Asda is to trial a new self-dispensing refill scheme that allows customers to reuse and refill pouches of concentrated fabric conditioner in stores.
The product will be transported in bulk and held at the back of the store, then piped to the supermarket aisle, where an automated machine will refill fabric conditioner pouches on demand.
Asda refillable pouches
The pouch is lighter than standard fabric conditioner bottles, cutting down on waste packaging and reducing carbon emitted during transportation. Asda customers will be able to bring the pouches back for refilling for the same price as purchasing a new bottle. The pouches can be reused up to 10 times.
Asda will begin trialling the technology at selected stores across the UK later this year.
If you’re interested in greener washing options, our laundry detergent review will help you find which washing products perform best at 30°C.
The new Asda scheme is part of a series of industry trials exploring the benefits of reusable packaging in the retail sector organised by the Waste and Resources Action Programme (Wrap).
Wrap will be assessing the environmental impact of single use versus reusable packaging and assessing the potential of retail schemes such as the one Asda is trialling to cut both carbon and waste.
It follows the government’s recent announcement of its packaging strategy, which includes plans to increase refillable and reusable packaging options in supermarkets in order to cut down on packaging waste.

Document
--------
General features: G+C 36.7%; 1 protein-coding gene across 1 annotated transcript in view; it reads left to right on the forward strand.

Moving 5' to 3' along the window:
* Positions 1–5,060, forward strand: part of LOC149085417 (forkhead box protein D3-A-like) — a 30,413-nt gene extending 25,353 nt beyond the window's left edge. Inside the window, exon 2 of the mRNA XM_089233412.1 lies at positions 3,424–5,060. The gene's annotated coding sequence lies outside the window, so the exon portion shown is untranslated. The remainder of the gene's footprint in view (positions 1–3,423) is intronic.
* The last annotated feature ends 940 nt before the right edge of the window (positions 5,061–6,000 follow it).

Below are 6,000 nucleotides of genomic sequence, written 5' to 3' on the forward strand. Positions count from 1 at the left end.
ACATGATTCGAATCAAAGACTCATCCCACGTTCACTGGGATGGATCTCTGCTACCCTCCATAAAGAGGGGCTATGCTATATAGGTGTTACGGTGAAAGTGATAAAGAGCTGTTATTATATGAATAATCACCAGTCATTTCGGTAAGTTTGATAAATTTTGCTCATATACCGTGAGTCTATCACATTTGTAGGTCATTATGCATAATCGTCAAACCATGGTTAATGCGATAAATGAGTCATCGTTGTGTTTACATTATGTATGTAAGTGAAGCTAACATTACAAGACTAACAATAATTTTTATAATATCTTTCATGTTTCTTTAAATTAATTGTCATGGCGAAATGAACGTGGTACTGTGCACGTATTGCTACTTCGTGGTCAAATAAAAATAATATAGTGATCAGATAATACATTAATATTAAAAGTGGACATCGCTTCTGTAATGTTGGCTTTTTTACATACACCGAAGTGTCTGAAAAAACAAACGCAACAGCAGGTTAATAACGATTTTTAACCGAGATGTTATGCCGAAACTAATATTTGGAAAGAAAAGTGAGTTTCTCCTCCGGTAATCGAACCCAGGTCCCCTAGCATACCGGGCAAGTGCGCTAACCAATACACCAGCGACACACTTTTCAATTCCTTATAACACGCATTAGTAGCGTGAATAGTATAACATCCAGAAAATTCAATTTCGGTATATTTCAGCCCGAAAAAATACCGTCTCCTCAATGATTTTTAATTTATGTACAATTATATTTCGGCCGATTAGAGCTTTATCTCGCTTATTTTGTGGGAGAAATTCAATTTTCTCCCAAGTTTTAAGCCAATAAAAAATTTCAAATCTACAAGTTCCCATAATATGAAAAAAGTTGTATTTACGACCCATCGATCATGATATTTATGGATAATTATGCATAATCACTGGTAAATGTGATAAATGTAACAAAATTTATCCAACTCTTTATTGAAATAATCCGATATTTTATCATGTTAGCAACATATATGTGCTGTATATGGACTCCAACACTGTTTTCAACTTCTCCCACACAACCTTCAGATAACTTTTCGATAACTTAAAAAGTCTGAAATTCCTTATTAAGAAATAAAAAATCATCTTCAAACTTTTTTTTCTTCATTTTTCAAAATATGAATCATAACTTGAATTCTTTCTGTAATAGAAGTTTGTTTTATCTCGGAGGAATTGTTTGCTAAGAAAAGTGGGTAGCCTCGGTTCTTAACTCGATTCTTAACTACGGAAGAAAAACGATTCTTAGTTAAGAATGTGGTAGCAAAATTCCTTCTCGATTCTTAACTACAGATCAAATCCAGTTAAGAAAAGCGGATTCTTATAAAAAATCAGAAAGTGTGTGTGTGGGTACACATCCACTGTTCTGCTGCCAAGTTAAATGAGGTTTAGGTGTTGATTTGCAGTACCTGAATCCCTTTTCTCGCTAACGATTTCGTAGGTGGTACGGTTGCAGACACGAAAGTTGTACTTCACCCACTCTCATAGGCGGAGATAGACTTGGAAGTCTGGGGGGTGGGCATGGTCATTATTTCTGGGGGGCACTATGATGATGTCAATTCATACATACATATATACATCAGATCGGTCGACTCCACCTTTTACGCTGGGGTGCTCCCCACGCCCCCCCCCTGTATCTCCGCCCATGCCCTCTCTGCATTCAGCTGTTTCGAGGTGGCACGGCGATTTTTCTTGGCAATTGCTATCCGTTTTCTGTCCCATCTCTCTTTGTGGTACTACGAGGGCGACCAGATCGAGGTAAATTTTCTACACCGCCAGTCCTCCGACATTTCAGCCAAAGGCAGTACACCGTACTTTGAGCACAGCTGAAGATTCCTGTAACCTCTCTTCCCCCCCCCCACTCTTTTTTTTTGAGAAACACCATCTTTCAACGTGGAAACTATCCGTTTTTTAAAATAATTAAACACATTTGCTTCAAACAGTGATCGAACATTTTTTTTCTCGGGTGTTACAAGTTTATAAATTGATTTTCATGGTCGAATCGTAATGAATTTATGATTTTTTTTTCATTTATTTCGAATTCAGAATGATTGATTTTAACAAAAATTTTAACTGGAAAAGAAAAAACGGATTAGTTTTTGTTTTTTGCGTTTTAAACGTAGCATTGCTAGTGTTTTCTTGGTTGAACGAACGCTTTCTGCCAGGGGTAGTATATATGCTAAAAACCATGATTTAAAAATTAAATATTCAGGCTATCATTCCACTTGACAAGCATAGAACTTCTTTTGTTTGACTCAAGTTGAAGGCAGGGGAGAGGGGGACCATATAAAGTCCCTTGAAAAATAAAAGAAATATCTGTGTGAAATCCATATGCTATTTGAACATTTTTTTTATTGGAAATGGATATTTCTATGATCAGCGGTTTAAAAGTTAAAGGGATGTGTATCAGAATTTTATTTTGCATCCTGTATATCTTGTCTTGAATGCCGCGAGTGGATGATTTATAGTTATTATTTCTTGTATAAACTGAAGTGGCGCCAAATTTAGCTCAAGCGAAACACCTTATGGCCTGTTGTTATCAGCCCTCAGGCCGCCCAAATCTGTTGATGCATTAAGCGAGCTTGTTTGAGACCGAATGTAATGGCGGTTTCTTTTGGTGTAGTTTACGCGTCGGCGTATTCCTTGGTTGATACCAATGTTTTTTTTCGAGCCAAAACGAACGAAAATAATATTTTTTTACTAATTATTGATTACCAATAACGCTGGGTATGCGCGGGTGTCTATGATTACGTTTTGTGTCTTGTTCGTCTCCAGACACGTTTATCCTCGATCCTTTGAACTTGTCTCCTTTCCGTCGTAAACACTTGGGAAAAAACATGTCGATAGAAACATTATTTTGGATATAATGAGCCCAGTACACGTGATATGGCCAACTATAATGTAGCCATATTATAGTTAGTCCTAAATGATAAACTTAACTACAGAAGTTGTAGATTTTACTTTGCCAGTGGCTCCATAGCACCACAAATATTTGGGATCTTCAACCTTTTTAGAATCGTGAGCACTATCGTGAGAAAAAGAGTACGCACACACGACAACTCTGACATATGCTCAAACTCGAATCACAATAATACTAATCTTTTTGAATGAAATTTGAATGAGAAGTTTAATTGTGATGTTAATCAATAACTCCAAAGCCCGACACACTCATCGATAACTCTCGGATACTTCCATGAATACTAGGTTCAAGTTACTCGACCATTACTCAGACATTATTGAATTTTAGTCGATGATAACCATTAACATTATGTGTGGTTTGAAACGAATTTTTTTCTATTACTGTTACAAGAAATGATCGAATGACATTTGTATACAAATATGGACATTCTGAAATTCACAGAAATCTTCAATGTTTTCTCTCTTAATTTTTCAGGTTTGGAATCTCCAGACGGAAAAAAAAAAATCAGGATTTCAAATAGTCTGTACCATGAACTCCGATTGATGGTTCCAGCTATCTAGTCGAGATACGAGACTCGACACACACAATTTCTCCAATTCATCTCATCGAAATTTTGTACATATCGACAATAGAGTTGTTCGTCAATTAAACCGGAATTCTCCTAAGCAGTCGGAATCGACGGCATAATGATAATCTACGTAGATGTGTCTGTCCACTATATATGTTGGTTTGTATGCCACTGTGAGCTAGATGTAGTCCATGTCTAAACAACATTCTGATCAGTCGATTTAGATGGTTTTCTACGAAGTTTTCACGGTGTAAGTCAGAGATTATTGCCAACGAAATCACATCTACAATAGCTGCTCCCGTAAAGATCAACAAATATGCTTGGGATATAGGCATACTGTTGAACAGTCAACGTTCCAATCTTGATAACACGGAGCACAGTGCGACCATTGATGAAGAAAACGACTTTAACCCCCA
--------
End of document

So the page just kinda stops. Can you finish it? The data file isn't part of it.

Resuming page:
Our essential recycling guide includes information on which packaging materials you can recycle, and where.
Wrap’s Retail Programme Manager for Home Improvement, Mike Robey, says: ‘Our focus in these trials is to identify the commercial viability of reusable packaging in a range of different retail and supply chain settings and to measure the impact on the amount of packaging required and product waste produced.’
B&Q and Crown Paints
Joining Asda in the Wrap trial is B&Q, who will test a reusable packaging format suitable for the transportation of long length materials such as skirting boards or interior trims for its kitchen and bedroom products.
An early reusable packaging prototype completed more than 20 trips during testing, preventing the need for single-trip corrugated packaging for these journeys.
Meanwhile Crown Paints is to trial a bring back scheme at its Crown Decorator Centres, encouraging tradesmen to return empty polypropylene paint containers instore for onward cleaning and refill.
According to Mr Robey: ‘This work could, when combined with growing consumer trends, spark a ‘reusables revolution’ in consumer packaging – building on the growing recognition of the contribution reusable packaging can play in the supply chain.’
Visit Which?’s greener living section for more on green and environmental issues.
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